Count it all joy, my brothers, when you meet trials of various kinds, for you know that the testing of your faith produces steadfastness. And let steadfastness have its full effect, that you may be perfect and complete, lacking in nothing. (James 1:2-4)
Joy is a state of mind, not a feeling. Joy is peaceful confidence in knowing God’s good and perfect will is being carried out as the result of your suffering. This can be hard to accept, I know from experience. But listen to what James, the half-brother of Jesus teaches.
Trials produce steadfastness (endurance), which, in turn, produces spiritual strength and growth. God’s desire for his children is that they become “perfect and complete,” words which refer to spiritual maturity and fruitfulness. For this reason, you can experience joy in the midst of trials, even alongside your grief, when you count these promises to be true as you walk through your valley of suffering.
Now, to “count it all joy” does not refer to being happy about the trial itself. Nor does it withdraw your permission to grieve. James is not saying, “No matter how painful your loss is, you need to just put on a happy face. Pretend, if you have to. Don’t let anyone see how much you are hurting.” No. True joy is not a spiritual facade. What, then, does James mean?
“Count it all joy” is a divine command which calls for a certain attitude of mind. In other words, it is a Christian duty to pursue joy “when you meet trials of various kinds.” Everyone understands having joy when a trial is over, but that’s not what is on James’s mind. It is while you suffer that you must choose the path of joy.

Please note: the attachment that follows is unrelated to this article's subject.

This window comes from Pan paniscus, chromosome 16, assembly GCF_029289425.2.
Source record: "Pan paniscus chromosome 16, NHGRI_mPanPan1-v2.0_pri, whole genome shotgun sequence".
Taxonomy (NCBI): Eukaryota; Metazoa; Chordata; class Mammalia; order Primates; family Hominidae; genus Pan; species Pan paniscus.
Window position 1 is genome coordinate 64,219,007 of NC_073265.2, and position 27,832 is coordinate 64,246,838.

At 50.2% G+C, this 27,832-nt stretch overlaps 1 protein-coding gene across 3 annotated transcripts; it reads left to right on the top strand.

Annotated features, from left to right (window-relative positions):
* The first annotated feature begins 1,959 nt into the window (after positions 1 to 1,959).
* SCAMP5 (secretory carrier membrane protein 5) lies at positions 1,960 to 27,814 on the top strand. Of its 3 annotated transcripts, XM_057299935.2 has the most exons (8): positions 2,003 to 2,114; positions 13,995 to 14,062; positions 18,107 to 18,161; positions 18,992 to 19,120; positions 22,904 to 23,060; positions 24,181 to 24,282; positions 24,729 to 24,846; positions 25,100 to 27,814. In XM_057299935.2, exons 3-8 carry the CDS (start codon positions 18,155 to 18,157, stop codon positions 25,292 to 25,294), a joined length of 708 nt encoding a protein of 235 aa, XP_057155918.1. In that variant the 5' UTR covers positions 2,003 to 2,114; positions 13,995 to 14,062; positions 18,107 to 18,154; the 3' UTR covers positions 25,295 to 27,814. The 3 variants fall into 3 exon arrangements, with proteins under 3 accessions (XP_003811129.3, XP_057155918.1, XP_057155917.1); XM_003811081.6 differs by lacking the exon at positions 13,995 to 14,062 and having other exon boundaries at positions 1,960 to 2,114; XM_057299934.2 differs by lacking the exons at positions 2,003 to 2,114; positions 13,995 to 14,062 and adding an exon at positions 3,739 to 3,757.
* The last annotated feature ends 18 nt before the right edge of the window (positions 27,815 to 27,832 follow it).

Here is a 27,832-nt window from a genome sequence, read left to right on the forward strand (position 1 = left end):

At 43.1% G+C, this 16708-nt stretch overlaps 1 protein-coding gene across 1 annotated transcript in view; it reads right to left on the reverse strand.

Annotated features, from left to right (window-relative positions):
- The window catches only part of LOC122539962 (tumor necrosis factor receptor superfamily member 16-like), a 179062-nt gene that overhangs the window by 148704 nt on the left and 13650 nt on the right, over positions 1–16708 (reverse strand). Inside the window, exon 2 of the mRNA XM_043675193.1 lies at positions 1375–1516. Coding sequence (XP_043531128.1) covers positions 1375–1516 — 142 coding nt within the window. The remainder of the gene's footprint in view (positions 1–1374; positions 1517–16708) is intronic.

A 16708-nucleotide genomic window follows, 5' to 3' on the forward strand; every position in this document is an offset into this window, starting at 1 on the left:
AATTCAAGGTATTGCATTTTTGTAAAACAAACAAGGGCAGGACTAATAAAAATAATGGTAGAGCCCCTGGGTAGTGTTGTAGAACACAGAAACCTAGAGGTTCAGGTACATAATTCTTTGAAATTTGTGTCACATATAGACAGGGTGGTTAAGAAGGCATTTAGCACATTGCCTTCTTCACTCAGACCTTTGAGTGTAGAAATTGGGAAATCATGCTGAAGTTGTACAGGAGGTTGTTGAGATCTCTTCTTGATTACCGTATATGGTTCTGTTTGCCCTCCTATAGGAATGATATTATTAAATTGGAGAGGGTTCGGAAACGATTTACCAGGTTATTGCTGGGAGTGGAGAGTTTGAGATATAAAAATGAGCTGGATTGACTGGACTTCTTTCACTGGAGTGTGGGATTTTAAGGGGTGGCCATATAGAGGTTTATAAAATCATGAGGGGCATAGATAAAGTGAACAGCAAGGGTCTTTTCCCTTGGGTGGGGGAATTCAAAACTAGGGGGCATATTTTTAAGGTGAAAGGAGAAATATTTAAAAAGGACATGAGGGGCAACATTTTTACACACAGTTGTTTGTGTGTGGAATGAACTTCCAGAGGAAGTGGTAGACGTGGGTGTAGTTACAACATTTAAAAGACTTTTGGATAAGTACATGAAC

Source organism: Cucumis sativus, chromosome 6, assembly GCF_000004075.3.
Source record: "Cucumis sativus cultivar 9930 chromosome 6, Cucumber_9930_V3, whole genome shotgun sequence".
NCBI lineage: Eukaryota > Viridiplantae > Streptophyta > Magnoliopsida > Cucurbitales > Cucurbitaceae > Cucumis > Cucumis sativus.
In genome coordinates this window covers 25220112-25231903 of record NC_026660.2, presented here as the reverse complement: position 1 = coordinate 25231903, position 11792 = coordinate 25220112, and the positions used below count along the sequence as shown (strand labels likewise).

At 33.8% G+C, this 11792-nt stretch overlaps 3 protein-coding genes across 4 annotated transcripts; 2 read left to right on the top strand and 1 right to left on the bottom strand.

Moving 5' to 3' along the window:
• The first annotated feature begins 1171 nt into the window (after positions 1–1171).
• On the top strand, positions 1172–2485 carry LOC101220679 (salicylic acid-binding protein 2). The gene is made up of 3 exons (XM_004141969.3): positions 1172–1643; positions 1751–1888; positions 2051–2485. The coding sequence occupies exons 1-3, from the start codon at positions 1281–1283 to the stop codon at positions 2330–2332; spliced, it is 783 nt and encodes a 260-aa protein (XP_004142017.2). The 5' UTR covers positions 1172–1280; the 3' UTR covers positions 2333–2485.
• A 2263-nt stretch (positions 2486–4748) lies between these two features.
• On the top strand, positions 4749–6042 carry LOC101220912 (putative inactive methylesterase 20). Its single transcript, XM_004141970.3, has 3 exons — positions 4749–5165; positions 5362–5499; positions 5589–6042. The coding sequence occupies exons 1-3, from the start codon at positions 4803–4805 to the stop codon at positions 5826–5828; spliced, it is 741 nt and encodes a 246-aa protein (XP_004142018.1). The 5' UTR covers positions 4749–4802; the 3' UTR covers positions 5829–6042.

James is not encouraging you to deny the reality of your sorrow. Trials are hard. Loss hurts. Life is sometimes very painful. But the “testing of your faith” is designed for your growth, not for your failure, in order to produce endurance. Steadfastness is a compound word meaning to stay, abide, or remain. It pictures someone carrying a heavy load for a long time. But endurance (as virtuous as it is) is not even God’s ultimate goal. His bigger purpose is that this steadfastness will have “its full effect” by moving you toward completion, maturity in Christ (Romans 8:28-29).
When, by God’s grace, you joyfully consider his larger purpose to conform you to be more like Jesus, the Holy Spirit develops the inner strength of your faith. On the other side of your pain, then, you will be able to say with humble confidence, “But he knows the way that I take; when he has tried me, I shall come out as gold” (Job 23:10).